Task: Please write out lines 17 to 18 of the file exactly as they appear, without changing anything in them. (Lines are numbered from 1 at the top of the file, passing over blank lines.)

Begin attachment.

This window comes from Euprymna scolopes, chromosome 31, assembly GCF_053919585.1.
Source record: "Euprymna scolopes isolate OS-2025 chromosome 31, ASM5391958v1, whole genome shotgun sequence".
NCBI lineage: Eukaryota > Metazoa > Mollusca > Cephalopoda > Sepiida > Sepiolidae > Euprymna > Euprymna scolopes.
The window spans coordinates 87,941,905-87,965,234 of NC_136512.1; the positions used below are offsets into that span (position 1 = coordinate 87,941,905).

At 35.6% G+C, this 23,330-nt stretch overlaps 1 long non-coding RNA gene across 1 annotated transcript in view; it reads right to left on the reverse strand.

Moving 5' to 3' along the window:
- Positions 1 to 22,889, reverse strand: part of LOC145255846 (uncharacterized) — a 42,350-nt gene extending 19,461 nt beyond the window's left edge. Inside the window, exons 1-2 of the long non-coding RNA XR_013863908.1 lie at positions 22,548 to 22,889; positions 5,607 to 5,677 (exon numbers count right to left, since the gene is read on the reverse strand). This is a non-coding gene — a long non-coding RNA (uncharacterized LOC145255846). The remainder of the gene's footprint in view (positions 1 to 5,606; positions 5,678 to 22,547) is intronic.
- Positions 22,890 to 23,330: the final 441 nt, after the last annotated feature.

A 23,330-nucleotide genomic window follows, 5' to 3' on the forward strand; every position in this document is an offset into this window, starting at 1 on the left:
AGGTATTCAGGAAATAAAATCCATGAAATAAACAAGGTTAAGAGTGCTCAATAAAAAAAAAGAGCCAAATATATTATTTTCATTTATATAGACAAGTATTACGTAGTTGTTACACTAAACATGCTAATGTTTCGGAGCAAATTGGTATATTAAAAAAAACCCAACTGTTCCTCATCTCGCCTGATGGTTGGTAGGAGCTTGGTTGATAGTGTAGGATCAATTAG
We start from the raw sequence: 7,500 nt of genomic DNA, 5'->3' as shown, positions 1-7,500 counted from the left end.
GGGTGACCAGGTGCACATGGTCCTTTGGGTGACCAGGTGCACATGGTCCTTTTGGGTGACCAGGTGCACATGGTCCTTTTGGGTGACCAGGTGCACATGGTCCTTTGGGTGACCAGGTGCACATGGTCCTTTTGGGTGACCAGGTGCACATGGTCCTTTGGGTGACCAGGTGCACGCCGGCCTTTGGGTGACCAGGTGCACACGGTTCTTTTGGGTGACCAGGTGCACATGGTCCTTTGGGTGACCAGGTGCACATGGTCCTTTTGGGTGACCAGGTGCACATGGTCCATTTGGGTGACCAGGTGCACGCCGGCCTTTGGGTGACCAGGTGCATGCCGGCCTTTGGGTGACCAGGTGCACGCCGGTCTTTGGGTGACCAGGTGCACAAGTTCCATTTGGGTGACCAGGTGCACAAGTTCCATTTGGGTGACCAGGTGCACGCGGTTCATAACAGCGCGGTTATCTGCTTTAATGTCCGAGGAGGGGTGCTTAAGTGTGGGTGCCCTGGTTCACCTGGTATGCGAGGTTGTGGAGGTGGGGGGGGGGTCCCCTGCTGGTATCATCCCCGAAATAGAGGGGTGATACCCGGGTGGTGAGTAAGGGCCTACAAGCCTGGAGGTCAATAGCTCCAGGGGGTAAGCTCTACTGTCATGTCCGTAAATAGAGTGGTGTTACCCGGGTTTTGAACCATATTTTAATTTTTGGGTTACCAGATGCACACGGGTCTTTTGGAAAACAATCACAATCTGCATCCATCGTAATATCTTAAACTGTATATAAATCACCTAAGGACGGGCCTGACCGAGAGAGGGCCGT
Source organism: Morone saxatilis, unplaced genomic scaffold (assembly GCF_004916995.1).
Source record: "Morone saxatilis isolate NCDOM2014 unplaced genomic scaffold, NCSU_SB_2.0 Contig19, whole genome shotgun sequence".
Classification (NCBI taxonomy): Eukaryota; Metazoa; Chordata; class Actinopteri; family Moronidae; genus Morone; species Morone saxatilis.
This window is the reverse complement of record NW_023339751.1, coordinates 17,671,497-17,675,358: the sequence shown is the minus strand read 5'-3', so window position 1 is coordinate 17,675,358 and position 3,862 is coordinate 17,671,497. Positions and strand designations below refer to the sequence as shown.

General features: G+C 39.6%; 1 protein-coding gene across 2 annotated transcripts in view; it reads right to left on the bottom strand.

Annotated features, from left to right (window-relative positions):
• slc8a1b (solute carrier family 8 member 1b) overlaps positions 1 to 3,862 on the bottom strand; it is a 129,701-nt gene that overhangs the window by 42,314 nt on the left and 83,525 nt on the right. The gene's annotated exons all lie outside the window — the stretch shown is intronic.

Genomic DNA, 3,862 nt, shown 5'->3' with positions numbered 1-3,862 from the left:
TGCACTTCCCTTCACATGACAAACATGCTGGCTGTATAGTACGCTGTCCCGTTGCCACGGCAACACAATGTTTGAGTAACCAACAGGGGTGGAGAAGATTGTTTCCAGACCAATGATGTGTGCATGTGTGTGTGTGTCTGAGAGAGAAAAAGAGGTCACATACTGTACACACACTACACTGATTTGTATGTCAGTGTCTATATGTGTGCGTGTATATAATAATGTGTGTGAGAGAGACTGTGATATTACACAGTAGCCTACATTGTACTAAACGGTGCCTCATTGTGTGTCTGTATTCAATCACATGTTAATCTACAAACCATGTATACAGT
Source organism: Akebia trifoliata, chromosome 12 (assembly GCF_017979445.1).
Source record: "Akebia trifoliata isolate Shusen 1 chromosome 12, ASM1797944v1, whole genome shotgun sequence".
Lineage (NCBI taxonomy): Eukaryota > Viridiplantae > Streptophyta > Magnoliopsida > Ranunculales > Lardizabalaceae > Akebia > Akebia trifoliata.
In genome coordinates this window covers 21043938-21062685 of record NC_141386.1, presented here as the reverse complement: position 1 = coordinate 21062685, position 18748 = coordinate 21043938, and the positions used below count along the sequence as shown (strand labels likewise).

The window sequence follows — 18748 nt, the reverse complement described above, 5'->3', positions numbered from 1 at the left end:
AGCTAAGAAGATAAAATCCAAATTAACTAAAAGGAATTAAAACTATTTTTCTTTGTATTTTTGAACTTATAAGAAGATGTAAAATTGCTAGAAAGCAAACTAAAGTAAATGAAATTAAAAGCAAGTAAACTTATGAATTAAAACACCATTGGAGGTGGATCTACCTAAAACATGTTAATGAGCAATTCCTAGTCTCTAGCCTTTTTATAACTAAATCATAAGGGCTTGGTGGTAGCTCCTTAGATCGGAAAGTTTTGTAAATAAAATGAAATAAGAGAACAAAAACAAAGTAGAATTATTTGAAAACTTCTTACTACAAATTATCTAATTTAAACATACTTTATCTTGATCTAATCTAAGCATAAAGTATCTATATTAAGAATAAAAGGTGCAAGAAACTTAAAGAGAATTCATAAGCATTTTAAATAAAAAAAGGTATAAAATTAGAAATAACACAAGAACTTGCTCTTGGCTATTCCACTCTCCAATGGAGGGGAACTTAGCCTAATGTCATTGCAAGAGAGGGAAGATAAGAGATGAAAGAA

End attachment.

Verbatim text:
General features: G+C 39.6%; 1 protein-coding gene across 2 annotated transcripts in view; it reads right to left on the bottom strand.

Annotated features, from left to right (window-relative positions):